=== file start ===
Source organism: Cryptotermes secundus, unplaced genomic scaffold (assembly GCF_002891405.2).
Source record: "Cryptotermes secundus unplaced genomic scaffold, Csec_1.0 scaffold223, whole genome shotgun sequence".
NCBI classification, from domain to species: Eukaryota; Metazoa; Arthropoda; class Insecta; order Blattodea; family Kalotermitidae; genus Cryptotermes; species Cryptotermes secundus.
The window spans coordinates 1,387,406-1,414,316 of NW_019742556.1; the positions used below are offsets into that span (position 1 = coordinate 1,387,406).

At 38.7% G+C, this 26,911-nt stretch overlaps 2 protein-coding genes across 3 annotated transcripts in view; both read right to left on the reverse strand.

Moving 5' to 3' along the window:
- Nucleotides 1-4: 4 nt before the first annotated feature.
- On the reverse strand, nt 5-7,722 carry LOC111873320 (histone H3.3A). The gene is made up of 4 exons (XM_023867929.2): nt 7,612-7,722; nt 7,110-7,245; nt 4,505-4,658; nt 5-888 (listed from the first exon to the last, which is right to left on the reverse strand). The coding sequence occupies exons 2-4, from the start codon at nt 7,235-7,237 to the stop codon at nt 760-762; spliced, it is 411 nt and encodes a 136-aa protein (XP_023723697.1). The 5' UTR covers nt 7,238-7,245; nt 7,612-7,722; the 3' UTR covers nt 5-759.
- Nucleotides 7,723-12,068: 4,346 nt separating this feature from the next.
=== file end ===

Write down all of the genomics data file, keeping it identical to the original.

Source organism: Cryptotermes secundus, unplaced genomic scaffold (assembly GCF_002891405.2).
Source record: "Cryptotermes secundus unplaced genomic scaffold, Csec_1.0 scaffold223, whole genome shotgun sequence".
NCBI classification, from domain to species: Eukaryota; Metazoa; Arthropoda; class Insecta; order Blattodea; family Kalotermitidae; genus Cryptotermes; species Cryptotermes secundus.
The window spans coordinates 1,387,406-1,414,316 of NW_019742556.1; the positions used below are offsets into that span (position 1 = coordinate 1,387,406).

At 38.7% G+C, this 26,911-nt stretch overlaps 2 protein-coding genes across 3 annotated transcripts in view; both read right to left on the reverse strand.

Moving 5' to 3' along the window:
- Nucleotides 1-4: 4 nt before the first annotated feature.
- On the reverse strand, nt 5-7,722 carry LOC111873320 (histone H3.3A). The gene is made up of 4 exons (XM_023867929.2): nt 7,612-7,722; nt 7,110-7,245; nt 4,505-4,658; nt 5-888 (listed from the first exon to the last, which is right to left on the reverse strand). The coding sequence occupies exons 2-4, from the start codon at nt 7,235-7,237 to the stop codon at nt 760-762; spliced, it is 411 nt and encodes a 136-aa protein (XP_023723697.1). The 5' UTR covers nt 7,238-7,245; nt 7,612-7,722; the 3' UTR covers nt 5-759.
- Nucleotides 7,723-12,068: 4,346 nt separating this feature from the next.